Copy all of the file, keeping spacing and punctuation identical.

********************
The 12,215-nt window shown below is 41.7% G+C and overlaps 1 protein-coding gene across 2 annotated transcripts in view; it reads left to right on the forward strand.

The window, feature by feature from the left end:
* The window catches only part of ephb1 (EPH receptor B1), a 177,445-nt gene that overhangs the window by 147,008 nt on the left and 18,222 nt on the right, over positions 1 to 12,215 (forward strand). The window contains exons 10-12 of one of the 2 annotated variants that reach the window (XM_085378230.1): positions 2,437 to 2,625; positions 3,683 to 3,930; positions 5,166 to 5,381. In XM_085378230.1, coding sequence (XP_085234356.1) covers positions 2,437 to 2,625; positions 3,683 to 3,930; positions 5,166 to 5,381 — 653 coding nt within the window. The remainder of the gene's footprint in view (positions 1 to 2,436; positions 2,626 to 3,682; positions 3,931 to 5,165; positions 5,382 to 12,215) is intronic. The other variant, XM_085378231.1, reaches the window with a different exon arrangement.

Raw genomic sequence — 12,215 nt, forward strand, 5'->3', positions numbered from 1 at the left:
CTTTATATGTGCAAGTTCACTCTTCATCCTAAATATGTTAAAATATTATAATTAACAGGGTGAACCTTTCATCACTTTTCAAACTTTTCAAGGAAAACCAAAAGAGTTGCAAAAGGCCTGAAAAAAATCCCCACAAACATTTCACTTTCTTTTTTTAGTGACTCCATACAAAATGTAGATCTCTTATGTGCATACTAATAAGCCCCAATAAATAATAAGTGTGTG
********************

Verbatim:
The 12,215-nt window shown below is 41.7% G+C and overlaps 1 protein-coding gene across 2 annotated transcripts in view; it reads left to right on the forward strand.

The window, feature by feature from the left end:
* The window catches only part of ephb1 (EPH receptor B1), a 177,445-nt gene that overhangs the window by 147,008 nt on the left and 18,222 nt on the right, over positions 1 to 12,215 (forward strand). The window contains exons 10-12 of one of the 2 annotated variants that reach the window (XM_085378230.1): positions 2,437 to 2,625; positions 3,683 to 3,930; positions 5,166 to 5,381. In XM_085378230.1, coding sequence (XP_085234356.1) covers positions 2,437 to 2,625; positions 3,683 to 3,930; positions 5,166 to 5,381 — 653 coding nt within the window. The remainder of the gene's footprint in view (positions 1 to 2,436; positions 2,626 to 3,682; positions 3,931 to 5,165; positions 5,382 to 12,215) is intronic. The other variant, XM_085378231.1, reaches the window with a different exon arrangement.

Raw genomic sequence — 12,215 nt, forward strand, 5'->3', positions numbered from 1 at the left:
CTTTATATGTGCAAGTTCACTCTTCATCCTAAATATGTTAAAATATTATAATTAACAGGGTGAACCTTTCATCACTTTTCAAACTTTTCAAGGAAAACCAAAAGAGTTGCAAAAGGCCTGAAAAAAATCCCCACAAACATTTCACTTTCTTTTTTTAGTGACTCCATACAAAATGTAGATCTCTTATGTGCATACTAATAAGCCCCAATAAATAATAAGTGTGTG